Using XGBoost External Memory Version (beta)

There is no big difference between using external memory version and in-memory version. The only difference is the filename format.

The external memory version takes in the following URI format:


The filename is the normal path to libsvm format file you want to load in, and cacheprefix is a path to a cache file that XGBoost will use for caching preprocessed data in binary form.


External memory is also available with GPU algorithms (i.e. when tree_method is set to gpu_hist)

To provide a simple example for illustration, extracting the code from demo/guide-python/ If you have a dataset stored in a file similar to agaricus.txt.train with libSVM format, the external memory support can be enabled by:

dtrain = DMatrix('../data/agaricus.txt.train#dtrain.cache')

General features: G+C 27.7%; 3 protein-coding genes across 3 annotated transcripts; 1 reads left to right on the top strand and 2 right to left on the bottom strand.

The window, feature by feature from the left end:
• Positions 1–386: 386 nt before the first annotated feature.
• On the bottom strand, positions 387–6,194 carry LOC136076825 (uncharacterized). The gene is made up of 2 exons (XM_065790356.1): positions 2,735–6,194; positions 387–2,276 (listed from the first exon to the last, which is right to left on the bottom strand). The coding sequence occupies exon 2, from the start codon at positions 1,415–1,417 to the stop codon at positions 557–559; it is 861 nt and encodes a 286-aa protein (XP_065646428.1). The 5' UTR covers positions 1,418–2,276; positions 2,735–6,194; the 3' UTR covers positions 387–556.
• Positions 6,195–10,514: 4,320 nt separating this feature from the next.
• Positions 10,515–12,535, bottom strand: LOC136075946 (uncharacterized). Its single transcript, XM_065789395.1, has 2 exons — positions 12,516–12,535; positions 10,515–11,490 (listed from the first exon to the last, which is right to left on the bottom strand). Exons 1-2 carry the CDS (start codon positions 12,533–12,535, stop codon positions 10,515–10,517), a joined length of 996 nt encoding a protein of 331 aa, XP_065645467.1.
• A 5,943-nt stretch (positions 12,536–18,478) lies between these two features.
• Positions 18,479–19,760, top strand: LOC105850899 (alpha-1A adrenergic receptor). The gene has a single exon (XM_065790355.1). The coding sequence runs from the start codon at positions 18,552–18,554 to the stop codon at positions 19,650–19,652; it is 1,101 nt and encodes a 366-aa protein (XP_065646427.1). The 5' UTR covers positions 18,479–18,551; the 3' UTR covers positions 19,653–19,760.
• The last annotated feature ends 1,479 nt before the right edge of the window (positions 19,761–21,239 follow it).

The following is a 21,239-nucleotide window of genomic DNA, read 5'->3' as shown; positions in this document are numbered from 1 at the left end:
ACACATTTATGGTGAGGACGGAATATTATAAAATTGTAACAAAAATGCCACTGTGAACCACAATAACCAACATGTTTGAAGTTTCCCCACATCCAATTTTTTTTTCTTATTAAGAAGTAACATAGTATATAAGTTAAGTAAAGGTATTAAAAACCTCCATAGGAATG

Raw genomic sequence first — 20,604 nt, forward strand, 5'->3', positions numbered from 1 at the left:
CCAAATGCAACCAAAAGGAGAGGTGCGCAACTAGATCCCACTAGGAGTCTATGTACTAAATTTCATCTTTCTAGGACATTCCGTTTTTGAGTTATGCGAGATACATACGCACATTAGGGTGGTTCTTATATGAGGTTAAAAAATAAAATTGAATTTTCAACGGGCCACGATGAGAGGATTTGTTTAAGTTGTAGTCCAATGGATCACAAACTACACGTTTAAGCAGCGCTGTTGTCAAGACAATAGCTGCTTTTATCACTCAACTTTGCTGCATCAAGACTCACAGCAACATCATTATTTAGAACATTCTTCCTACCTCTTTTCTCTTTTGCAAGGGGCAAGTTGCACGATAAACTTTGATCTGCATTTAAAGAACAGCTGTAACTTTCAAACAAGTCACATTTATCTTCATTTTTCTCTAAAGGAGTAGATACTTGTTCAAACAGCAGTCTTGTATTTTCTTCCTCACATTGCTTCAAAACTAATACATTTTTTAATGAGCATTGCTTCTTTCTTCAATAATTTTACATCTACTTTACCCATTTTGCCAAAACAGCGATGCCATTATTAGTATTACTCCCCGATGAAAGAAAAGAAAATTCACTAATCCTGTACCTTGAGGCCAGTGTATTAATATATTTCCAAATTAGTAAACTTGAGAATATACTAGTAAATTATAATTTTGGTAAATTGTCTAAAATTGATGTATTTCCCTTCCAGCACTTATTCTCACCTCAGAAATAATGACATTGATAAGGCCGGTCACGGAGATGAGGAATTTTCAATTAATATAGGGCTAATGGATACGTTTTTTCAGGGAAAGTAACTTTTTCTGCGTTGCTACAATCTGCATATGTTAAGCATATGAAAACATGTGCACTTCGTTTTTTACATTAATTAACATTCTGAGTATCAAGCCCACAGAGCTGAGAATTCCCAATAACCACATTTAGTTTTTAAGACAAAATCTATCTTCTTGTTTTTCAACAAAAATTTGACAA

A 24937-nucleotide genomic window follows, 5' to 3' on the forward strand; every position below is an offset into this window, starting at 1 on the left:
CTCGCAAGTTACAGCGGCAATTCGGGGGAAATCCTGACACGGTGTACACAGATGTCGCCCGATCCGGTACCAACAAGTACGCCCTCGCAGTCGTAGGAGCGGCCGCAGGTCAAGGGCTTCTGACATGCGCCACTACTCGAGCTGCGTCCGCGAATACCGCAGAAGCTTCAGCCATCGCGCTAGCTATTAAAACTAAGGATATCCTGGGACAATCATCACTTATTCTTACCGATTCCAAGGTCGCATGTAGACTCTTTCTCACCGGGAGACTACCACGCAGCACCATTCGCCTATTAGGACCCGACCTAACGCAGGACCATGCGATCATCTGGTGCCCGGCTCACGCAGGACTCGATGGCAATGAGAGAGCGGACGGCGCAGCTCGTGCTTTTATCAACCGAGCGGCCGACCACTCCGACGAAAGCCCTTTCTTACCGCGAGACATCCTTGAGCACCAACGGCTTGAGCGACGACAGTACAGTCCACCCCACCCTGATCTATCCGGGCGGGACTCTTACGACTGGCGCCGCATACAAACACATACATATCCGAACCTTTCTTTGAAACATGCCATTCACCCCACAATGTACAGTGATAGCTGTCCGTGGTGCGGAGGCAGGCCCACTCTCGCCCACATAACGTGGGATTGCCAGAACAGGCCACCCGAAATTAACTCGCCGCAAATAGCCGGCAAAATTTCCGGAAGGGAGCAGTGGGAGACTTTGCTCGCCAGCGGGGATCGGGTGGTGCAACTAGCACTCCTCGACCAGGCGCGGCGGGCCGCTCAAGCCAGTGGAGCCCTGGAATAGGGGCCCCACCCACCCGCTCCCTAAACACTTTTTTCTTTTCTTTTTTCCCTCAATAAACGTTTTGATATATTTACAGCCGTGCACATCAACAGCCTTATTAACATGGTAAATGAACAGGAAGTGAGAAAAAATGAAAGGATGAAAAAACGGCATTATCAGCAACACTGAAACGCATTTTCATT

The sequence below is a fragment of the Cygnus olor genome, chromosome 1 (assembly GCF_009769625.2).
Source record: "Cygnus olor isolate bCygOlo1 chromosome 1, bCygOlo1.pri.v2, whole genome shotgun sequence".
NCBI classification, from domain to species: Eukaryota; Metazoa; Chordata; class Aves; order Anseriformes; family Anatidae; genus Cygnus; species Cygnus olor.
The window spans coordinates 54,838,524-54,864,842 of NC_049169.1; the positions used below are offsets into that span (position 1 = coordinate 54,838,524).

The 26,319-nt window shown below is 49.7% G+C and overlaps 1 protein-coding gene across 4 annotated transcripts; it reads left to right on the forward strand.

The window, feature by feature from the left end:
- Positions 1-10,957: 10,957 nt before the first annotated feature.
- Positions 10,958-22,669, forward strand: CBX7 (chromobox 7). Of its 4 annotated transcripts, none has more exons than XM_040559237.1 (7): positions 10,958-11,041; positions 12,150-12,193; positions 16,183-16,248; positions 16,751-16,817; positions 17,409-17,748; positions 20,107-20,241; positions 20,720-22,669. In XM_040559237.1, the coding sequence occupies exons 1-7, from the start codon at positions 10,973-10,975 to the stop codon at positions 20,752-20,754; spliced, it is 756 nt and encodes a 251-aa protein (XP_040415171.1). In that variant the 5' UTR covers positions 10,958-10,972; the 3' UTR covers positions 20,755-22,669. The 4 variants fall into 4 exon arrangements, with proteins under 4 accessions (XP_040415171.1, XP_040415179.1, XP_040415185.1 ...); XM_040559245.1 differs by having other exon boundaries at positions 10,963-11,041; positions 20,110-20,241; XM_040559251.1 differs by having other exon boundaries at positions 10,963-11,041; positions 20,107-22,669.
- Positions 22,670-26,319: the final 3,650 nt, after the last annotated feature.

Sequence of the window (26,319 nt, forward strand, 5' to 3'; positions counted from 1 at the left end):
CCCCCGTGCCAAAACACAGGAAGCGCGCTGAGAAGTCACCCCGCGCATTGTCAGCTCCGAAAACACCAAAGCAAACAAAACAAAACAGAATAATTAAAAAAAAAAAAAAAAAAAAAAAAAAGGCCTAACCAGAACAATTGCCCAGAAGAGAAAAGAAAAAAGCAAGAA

XGBoost will first load agaricus.txt.train in, preprocess it, then write to a new file named dtrain.cache as an on disk cache for storing preprocessed data in a internal binary format. For more notes about text input formats, see Text Input Format of DMatrix.

dtrain = xgb.DMatrix('../data/agaricus.txt.train#dtrain.cache')

For CLI version, simply add the cache suffix, e.g. "../data/agaricus.txt.train#dtrain.cache".

Performance Note

  • the parameter nthread should be set to number of physical cores

    • Most modern CPUs use hyperthreading, which means a 4 core CPU may carry 8 threads

    • Set nthread to be 4 for maximum performance in such case

Distributed Version

The external memory mode naturally works on distributed version, you can simply set path like

data = "hdfs://path-to-data/#dtrain.cache"

XGBoost will cache the data to the local position. When you run on YARN, the current folder is temporal so that you can directly use dtrain.cache to cache to current folder.

Usage Note

  • This is an experimental version

  • Currently only importing from libsvm format is supported

  • OSX is not tested.

    • Contribution of ingestion from other common external memory data source is welcomed